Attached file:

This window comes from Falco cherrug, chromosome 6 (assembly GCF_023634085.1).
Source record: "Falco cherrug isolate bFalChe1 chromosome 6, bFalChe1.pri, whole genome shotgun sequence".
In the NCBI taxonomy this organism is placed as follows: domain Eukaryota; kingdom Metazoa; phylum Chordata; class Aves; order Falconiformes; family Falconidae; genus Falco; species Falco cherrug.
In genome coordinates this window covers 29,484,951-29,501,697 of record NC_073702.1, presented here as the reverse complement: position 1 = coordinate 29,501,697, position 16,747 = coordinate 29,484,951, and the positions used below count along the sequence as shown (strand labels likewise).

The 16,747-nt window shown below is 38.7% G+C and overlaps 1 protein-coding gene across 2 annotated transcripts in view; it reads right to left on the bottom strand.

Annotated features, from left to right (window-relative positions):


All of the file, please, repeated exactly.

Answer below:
This window comes from Falco cherrug, chromosome 6 (assembly GCF_023634085.1).
Source record: "Falco cherrug isolate bFalChe1 chromosome 6, bFalChe1.pri, whole genome shotgun sequence".
In the NCBI taxonomy this organism is placed as follows: domain Eukaryota; kingdom Metazoa; phylum Chordata; class Aves; order Falconiformes; family Falconidae; genus Falco; species Falco cherrug.
In genome coordinates this window covers 29,484,951-29,501,697 of record NC_073702.1, presented here as the reverse complement: position 1 = coordinate 29,501,697, position 16,747 = coordinate 29,484,951, and the positions used below count along the sequence as shown (strand labels likewise).

The 16,747-nt window shown below is 38.7% G+C and overlaps 1 protein-coding gene across 2 annotated transcripts in view; it reads right to left on the bottom strand.

Annotated features, from left to right (window-relative positions):